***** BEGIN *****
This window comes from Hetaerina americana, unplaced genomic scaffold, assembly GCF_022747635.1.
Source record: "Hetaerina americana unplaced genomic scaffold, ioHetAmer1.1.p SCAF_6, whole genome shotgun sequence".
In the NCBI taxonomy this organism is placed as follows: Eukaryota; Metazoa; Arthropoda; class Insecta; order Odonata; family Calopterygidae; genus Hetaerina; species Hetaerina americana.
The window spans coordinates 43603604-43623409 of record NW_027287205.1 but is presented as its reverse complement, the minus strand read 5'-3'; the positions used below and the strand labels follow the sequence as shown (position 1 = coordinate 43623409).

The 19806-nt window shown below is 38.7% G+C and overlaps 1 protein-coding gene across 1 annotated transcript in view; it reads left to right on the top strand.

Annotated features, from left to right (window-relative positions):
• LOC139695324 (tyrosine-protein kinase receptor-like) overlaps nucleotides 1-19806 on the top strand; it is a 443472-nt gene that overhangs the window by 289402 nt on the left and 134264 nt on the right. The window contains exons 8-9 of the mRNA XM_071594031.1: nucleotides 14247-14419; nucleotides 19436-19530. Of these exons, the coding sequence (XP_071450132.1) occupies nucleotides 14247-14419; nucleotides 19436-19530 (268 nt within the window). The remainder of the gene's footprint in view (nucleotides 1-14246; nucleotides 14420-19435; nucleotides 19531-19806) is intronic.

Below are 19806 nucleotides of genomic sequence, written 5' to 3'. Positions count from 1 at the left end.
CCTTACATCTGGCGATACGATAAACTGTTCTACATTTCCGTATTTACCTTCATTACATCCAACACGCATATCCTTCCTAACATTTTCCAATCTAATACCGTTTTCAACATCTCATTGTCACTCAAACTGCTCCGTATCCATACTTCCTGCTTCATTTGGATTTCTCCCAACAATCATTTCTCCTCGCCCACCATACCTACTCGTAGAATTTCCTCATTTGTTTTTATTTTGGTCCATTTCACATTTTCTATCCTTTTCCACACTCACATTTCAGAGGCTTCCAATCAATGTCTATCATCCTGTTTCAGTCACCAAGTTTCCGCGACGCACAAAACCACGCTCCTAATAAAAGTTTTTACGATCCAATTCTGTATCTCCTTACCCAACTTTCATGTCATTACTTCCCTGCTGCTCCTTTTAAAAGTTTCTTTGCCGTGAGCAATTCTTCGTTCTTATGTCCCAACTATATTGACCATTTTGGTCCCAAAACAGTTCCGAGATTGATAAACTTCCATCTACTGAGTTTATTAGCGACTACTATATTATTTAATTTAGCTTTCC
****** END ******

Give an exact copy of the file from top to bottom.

This window comes from Hetaerina americana, unplaced genomic scaffold, assembly GCF_022747635.1.
Source record: "Hetaerina americana unplaced genomic scaffold, ioHetAmer1.1.p SCAF_6, whole genome shotgun sequence".
In the NCBI taxonomy this organism is placed as follows: Eukaryota; Metazoa; Arthropoda; class Insecta; order Odonata; family Calopterygidae; genus Hetaerina; species Hetaerina americana.
The window spans coordinates 43603604-43623409 of record NW_027287205.1 but is presented as its reverse complement, the minus strand read 5'-3'; the positions used below and the strand labels follow the sequence as shown (position 1 = coordinate 43623409).

The 19806-nt window shown below is 38.7% G+C and overlaps 1 protein-coding gene across 1 annotated transcript in view; it reads left to right on the top strand.

Annotated features, from left to right (window-relative positions):
• LOC139695324 (tyrosine-protein kinase receptor-like) overlaps nucleotides 1-19806 on the top strand; it is a 443472-nt gene that overhangs the window by 289402 nt on the left and 134264 nt on the right. The window contains exons 8-9 of the mRNA XM_071594031.1: nucleotides 14247-14419; nucleotides 19436-19530. Of these exons, the coding sequence (XP_071450132.1) occupies nucleotides 14247-14419; nucleotides 19436-19530 (268 nt within the window). The remainder of the gene's footprint in view (nucleotides 1-14246; nucleotides 14420-19435; nucleotides 19531-19806) is intronic.

Below are 19806 nucleotides of genomic sequence, written 5' to 3'. Positions count from 1 at the left end.
CCTTACATCTGGCGATACGATAAACTGTTCTACATTTCCGTATTTACCTTCATTACATCCAACACGCATATCCTTCCTAACATTTTCCAATCTAATACCGTTTTCAACATCTCATTGTCACTCAAACTGCTCCGTATCCATACTTCCTGCTTCATTTGGATTTCTCCCAACAATCATTTCTCCTCGCCCACCATACCTACTCGTAGAATTTCCTCATTTGTTTTTATTTTGGTCCATTTCACATTTTCTATCCTTTTCCACACTCACATTTCAGAGGCTTCCAATCAATGTCTATCATCCTGTTTCAGTCACCAAGTTTCCGCGACGCACAAAACCACGCTCCTAATAAAAGTTTTTACGATCCAATTCTGTATCTCCTTACCCAACTTTCATGTCATTACTTCCCTGCTGCTCCTTTTAAAAGTTTCTTTGCCGTGAGCAATTCTTCGTTCTTATGTCCCAACTATATTGACCATTTTGGTCCCAAAACAGTTCCGAGATTGATAAACTTCCATCTACTGAGTTTATTAGCGACTACTATATTATTTAATTTAGCTTTCC